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Person-Centred/Experiential Approaches to Social Anxiety: Initial outcome results Robert Elliott & Brian Rodgers University of Strathclyde.

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Presentation on theme: "Person-Centred/Experiential Approaches to Social Anxiety: Initial outcome results Robert Elliott & Brian Rodgers University of Strathclyde."— Presentation transcript:

1 Person-Centred/Experiential Approaches to Social Anxiety: Initial outcome results Robert Elliott & Brian Rodgers University of Strathclyde

2 Why Study Social Anxiety (SA)?  Some research on PTSD/trauma and Generalized Anxiety, but social anxiety neglected  Common but debilitating problem, affects social adjustment, work functioning  Relevance to government initiatives targetting anxiety/depression in chronic unemployment  Risk factor for depression, substance misuse (self-medication)

3 What is Social Anxiety? (DSM-IV)  A. Marked and persistent fear  One or more social or performance situations  The individual fears that he or she will act in a humiliating or embarrassing way  B. Consistency: Exposure to feared social situation almost invariably provokes anxiety  C. Recognition: Person experience fear as excessive or unreasonable  D. Avoidance, or endurance with intense distress  E. Interference: interferes significantly with functioning or wellbeing

4 Why Person-Centred-Experiential (PCE) Therapies for Social Anxiety?  This client group has been virtually ignored by humanistic psychotherapies  PCEs shown to be effective with Major Depression  SA Commonly accompanied with clinical depression, substance abuse, employment problems  Resonance with key theoretical formulations:  Standard Person-Centred Therapy: Conditions of worth  Emotion-Focused Therapy: Anxiety splits: externalized inner critic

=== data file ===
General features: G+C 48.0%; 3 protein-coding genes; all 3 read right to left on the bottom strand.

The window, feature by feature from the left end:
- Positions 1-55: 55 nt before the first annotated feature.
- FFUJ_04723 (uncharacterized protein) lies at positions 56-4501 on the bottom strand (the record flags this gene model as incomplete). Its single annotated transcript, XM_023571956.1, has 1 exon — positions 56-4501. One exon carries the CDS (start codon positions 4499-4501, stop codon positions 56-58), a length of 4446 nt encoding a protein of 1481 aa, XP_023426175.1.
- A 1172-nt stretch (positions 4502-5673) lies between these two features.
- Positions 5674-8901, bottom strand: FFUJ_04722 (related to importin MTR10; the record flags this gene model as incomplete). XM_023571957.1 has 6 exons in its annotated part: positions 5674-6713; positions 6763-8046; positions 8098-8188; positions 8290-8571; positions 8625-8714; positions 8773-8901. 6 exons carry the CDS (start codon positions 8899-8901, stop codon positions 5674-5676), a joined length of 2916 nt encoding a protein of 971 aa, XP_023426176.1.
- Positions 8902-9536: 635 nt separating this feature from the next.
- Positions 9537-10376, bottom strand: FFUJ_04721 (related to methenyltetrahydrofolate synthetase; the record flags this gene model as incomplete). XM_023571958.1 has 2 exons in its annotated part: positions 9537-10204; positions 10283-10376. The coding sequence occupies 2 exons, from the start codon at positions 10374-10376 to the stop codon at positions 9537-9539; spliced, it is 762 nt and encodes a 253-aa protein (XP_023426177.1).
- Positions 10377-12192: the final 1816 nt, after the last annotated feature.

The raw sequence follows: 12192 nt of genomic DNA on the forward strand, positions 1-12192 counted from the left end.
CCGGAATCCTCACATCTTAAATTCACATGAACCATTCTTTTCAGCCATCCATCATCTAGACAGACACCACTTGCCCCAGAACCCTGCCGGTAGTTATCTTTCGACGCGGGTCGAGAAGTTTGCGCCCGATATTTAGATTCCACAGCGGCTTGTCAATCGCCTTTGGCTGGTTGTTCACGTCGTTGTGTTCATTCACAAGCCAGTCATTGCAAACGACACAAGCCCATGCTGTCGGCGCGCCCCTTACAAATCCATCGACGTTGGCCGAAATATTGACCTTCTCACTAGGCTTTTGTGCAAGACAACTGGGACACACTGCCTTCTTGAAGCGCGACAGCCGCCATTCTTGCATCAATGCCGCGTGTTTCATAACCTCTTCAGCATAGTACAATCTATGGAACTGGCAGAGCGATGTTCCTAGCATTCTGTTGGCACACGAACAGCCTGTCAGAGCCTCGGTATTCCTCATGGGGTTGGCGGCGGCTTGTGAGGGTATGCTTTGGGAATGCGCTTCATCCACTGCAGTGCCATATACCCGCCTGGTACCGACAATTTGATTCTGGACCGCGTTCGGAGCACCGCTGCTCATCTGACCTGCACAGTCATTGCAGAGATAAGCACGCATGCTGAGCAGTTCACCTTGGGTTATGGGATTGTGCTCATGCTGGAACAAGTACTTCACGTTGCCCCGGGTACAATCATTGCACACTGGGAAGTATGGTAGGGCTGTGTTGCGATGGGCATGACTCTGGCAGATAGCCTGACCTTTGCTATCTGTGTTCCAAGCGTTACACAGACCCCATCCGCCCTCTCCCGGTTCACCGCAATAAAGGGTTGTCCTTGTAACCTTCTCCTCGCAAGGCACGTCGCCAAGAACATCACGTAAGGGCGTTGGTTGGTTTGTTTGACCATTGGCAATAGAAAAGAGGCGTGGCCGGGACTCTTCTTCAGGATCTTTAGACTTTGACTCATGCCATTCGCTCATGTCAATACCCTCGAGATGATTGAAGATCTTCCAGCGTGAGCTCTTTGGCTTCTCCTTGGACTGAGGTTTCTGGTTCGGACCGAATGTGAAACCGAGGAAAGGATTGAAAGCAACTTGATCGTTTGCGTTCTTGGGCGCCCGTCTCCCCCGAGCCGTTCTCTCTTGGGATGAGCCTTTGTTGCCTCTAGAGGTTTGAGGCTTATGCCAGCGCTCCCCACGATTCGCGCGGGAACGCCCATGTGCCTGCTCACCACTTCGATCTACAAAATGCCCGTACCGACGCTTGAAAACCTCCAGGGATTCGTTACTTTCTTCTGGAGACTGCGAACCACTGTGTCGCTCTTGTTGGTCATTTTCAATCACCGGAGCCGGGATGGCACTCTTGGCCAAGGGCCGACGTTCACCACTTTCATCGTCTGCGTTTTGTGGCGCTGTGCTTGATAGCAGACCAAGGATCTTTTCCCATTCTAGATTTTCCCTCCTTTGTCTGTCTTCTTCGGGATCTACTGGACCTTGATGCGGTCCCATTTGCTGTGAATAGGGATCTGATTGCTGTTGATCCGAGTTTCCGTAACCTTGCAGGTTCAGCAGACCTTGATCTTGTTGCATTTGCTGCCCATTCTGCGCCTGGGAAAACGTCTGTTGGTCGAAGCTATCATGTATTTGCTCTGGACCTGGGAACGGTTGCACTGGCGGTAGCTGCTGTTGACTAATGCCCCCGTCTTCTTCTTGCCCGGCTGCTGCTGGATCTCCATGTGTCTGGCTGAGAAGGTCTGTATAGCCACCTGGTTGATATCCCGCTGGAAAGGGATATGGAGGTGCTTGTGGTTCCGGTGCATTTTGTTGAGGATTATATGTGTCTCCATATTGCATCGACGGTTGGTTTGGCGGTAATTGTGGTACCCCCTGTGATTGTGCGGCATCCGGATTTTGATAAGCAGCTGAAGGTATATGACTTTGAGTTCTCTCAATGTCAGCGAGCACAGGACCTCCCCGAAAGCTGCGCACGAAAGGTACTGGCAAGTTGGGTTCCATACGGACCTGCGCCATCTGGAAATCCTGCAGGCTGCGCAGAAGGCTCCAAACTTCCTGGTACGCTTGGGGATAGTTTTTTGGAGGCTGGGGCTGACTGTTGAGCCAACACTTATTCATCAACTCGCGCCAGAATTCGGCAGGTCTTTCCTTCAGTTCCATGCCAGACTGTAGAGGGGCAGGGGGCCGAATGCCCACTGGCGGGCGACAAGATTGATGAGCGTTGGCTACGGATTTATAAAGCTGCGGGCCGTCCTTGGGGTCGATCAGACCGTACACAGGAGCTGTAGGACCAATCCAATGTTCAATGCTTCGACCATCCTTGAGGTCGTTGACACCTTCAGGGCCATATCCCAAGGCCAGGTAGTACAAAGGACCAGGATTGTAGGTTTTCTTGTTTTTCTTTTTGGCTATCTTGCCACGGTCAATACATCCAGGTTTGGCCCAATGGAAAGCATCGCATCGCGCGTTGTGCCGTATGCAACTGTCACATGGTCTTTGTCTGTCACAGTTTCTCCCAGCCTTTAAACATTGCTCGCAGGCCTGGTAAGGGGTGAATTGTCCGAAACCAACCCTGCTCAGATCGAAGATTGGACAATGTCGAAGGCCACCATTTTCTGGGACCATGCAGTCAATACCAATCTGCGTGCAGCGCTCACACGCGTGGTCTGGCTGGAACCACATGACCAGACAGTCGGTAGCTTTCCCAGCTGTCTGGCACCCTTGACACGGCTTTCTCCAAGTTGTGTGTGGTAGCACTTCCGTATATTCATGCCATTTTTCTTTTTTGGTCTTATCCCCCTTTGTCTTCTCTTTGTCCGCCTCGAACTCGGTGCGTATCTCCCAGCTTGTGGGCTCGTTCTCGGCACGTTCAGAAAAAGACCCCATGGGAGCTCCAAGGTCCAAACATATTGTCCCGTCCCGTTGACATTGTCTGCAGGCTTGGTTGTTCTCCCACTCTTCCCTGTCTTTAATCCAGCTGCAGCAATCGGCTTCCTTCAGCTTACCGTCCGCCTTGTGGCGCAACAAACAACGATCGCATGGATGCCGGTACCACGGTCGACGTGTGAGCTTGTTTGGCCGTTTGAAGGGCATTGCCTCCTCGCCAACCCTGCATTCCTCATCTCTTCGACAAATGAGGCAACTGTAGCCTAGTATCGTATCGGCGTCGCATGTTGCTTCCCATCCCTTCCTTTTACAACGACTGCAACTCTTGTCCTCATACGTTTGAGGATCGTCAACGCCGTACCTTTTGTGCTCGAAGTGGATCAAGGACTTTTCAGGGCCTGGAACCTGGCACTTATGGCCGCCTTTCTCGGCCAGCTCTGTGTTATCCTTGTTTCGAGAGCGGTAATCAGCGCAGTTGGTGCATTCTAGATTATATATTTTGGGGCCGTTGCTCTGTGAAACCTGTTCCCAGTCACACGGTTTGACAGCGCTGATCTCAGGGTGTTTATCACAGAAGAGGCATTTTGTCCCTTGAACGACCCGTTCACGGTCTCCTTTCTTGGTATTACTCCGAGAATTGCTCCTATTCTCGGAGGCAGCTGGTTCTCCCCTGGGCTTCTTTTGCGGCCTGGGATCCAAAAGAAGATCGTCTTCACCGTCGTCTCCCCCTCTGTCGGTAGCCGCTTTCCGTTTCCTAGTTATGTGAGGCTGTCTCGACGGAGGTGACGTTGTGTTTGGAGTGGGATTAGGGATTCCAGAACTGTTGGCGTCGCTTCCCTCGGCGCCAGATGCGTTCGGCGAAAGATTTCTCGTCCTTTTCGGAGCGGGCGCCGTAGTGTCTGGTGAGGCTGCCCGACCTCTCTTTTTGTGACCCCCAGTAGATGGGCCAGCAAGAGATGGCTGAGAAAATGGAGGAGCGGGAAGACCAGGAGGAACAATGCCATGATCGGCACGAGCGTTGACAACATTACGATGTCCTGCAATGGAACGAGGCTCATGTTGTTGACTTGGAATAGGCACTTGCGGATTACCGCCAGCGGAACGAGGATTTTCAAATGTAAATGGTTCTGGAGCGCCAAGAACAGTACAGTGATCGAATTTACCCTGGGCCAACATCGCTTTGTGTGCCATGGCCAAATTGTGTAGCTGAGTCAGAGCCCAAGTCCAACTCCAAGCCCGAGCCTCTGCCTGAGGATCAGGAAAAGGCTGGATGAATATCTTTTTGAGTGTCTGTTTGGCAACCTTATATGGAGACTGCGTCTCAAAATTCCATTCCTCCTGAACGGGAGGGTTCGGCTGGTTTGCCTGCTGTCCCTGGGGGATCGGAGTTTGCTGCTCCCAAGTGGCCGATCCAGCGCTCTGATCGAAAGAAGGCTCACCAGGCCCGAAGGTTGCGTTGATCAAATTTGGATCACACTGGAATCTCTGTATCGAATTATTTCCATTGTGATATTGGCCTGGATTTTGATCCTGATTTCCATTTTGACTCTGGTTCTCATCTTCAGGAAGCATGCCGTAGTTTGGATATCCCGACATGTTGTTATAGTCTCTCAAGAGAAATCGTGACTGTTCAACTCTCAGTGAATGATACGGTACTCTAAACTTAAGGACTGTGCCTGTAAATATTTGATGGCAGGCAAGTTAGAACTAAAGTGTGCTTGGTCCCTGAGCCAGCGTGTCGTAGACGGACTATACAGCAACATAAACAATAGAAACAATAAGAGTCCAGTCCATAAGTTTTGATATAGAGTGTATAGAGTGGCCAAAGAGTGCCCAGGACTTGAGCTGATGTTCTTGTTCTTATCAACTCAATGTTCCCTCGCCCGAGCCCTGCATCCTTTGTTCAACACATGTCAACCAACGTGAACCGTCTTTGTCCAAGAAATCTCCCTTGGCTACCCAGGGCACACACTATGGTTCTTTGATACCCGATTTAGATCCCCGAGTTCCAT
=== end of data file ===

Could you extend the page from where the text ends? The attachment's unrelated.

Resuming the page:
5 SA: Driven by Powerful Emotion Processes  Key emotions: primary maladaptive (overgeneralized) shame and fear  Organized by core emotion schemes:  Self as socially defective  Others as harshly judging/rejecting (=internalized critic)  SA organized around core emotion scheme of Self as socially defective  Basis of SA: Fear that this core defective self will be seen & negatively judged by others

6 Core Defective Self-scheme  Socially Defective Self (Experiencer)  Typically grounded in early physical/emotional/sexual abuse or rejection/bullying  Organized around primary maladaptive shame/fear  Symbolized by one or more key phrases/images, e.g., “rubbish”, “crazy”, “stupid”, “ugly”, “a freak”